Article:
In the US, 20.9% of the Latino men who have sex with men and transwomen (LMSMT) are unaware of their HIV status. Undiagnosed HIV positive persons cannot receive treatments that increase quality of life and reduce infectivity. To benefit from early diagnosis, the CDC suggests that groups at higher HIV risk get tested regularly. Despite the many strategies to encourage HIV testing, there are few that promote regular HIV testing among LMSMT, and none has considered the realities of the LMSMT in the US Heartland. We will evaluate the efficacy of LUPA, an intervention to promote regular HIV testing and prevention (risk reduction and PrEP awareness and referrals) among friendship networks of LMSMT in midsized Midwestern cities. These cities have large numbers of LMSMT among whom HIV prevalence rates are 2 to 9 times higher than among Whites. LMSMT in these smaller and more conservative urban areas experience more limited sexual options and higher social costs of using HIV preventive care, increasing the likelihood of HIV exposure and hampering high-impact HIV prevention. LUPA uses the relationships that permeate networks of LMSMT by training well- positioned members to encourage a collective response to the epidemic and to disseminate HIV testing and prevention messages and resources within the network. A network approach reflects the dynamics of the HIV epidemic and is consistent with Latinos' cultural orientation to the group. We conducted a R34 pilot randomized controlled trial to evaluate the acceptability, feasibility and promise of LUPA with LMSMT in Milwaukee (N = 107, Med age 26). We recruited 6 networks of LMSMT, tested them for HIV and suggested that they get tested regularly. We identified key members in 3 randomly selected networks and invited them to a 6-week training to deliver messages to others in the network. Messages aimed to increase motivation and skills for risk reduction, develop reminders and action plans for regular testing, and disseminate latest generation HIV-prevention tools. Twelve of 15 LMSMT attended the training sessions, reaching 46 LMSMT friends with messages supervised by LUPA facilitators. At 12-month follow up, compared with the networks that received only HIV testing, LUPA networks reported more conversations on intervention topics and differences suggestive of positive effects on biannual testing, sexual risk, and PrEP intentions. This full-scale trial aims to: (1) Evaluate, among LMSMT in 3 Midwestern cities, the efficacy of LUPA to increase HIV testing at 6-month intervals, as well as safer sexual behavior and PrEP awareness and referrals; and (2) Identify the structural (access to services and latest generation HIV prevention), and the motivational and behavioral mediators of LUPA effects. We will (a) recruit 36 friendship networks of LMSMT in Milwaukee, Cleveland, and Indianapolis (N ? 432); (b) test them for HIV and recommend that they test regularly; (c) invite key members of 18 randomly selected networks to a 4- session training to promote regular HIV testing and prevention in their networks; (d) conduct chart reviews to verify regular testing and PrEP use and assess risk behavior and mediators at 6, 12 and 18-month follow up.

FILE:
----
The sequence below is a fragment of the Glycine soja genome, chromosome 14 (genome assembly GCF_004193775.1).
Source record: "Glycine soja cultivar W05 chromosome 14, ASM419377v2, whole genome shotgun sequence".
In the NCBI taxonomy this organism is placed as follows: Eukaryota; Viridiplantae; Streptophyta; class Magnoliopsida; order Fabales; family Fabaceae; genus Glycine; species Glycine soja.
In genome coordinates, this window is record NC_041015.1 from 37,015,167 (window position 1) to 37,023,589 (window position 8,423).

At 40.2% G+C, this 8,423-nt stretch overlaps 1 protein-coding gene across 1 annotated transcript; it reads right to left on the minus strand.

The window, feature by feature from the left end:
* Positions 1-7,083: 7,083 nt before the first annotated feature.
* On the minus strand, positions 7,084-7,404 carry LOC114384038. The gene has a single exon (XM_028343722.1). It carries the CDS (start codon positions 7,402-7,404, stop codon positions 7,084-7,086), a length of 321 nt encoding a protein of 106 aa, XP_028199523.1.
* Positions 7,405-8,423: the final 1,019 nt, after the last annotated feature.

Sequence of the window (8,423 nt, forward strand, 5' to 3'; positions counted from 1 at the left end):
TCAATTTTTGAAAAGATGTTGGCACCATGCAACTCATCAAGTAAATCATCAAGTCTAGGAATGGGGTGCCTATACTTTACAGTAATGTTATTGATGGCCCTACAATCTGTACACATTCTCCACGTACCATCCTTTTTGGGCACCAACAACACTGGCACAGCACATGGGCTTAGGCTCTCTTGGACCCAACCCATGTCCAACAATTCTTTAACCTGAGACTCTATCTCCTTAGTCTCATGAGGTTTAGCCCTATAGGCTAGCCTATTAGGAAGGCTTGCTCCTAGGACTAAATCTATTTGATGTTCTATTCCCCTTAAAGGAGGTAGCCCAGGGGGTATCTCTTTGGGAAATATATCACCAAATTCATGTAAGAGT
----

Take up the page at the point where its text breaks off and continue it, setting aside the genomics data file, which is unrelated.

To control the HIV pandemic, high-impact HIV prevention seeks to promote early HIV diagnosis, with linkage to antiretroviral therapy among HIV infected individuals and HIV testing, and linkage to prevention among those with a negative test. Latino Men who have Sex with Men and Transwomen (LMSMT) in most midsized Midwestern cities are 2 to 9 times more likely to be HIV positive than Whites and experience disparities in access to high-impact HIV prevention strategies. The proposed intervention seeks to address these gaps by engaging LMSMT in an intervention to promote regular testing and disseminate last generation strategies to support high-impact prevention, in line with the objectives of the National AIDS Strategy.